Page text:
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Adolescent Depression

Psychologically, however, they are more vulnerable than Millennials were: Rates of teen depression and suicide have skyrocketed since 2011. It’s not an exaggeration to describe iGen as being on the brink of the worst mental-health crisis in decades. Much of this deterioration can be traced to their phones. ...
There is compelling evidence that the devices we’ve placed in young people’s hands are having profound effects on their lives—and making them seriously unhappy. ...
Across a range of behaviors—drinking, dating, spending time unsupervised— 18-year-olds now act more like 15-year-olds used to, and 15-year-olds more like 13-year-olds. Childhood now stretches well into high school. ...
All screen activities are linked to less happiness, and all nonscreen activities are linked to more happiness. Eighth-graders who spend 10 or more hours a week on social media are 56 percent more likely to say they’re unhappy than those who devote less time to social media. ...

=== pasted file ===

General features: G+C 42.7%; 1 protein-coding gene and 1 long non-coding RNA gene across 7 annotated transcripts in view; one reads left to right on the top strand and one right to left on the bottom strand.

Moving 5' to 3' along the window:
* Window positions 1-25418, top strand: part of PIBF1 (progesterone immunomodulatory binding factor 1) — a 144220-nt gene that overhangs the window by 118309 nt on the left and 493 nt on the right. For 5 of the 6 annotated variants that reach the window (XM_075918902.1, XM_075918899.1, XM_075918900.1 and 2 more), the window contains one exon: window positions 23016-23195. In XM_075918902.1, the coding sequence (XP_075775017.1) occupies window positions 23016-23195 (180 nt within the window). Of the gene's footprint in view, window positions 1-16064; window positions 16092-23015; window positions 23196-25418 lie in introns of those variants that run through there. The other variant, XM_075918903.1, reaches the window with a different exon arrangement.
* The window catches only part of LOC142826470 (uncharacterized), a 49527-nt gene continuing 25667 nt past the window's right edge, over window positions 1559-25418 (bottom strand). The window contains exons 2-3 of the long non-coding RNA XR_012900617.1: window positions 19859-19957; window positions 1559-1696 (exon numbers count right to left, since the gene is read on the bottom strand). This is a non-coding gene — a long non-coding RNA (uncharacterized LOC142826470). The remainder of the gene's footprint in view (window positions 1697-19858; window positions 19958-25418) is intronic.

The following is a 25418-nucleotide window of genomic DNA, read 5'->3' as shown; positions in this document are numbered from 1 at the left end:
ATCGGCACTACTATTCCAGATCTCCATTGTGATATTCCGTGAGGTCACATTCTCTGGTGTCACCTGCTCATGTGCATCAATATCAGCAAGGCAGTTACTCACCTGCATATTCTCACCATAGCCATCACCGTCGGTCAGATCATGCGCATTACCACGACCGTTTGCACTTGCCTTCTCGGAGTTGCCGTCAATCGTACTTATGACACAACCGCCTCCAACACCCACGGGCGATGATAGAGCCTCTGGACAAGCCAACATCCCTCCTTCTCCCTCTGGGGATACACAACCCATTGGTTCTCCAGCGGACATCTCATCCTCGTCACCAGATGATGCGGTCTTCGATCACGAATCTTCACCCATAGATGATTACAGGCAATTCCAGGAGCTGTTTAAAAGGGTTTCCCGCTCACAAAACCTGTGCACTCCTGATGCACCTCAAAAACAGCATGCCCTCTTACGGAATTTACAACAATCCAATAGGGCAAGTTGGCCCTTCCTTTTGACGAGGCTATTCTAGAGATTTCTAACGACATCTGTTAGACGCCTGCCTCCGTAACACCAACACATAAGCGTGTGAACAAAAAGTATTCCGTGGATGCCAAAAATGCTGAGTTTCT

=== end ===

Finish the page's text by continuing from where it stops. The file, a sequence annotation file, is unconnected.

Social-networking sites like Facebook promise to connect us to friends. But the portrait of iGen teens emerging from the data is one of a lonely, dislocated generation. ...
The more time teens spend looking at screens, the more likely they are to report symptoms of depression. ...
Boys’ depressive symptoms increased by 21 percent from 2012 to 2015, while girls’ increased by 50 percent—more than twice as much. The rise in suicide, too, is more pronounced among girls. Although the rate increased for both sexes, three times as many 12-to-14-year-old girls killed themselves in 2015 as in 2007, compared with twice as many boys. ...
Sleep experts say that teens should get about nine hours of sleep a night; a teen who is getting less than seven hours a night is significantly sleep deprived. Fifty-seven percent more teens were sleep deprived in 2015 than in 1991. In just the four years from 2012 to 2015, 22 percent more teens failed to get seven hours of sleep. ...
Sleep deprivation is linked to myriad issues, including compromised thinking and reasoning, susceptibility to illness, weight gain, and high blood pressure. It also affects mood: People who don’t sleep enough are prone to depression and anxiety.
- JEAN M. TWENGE, Have Smartphones Destroyed a Generation?, The Atlantic, SEPTEMBER 2017


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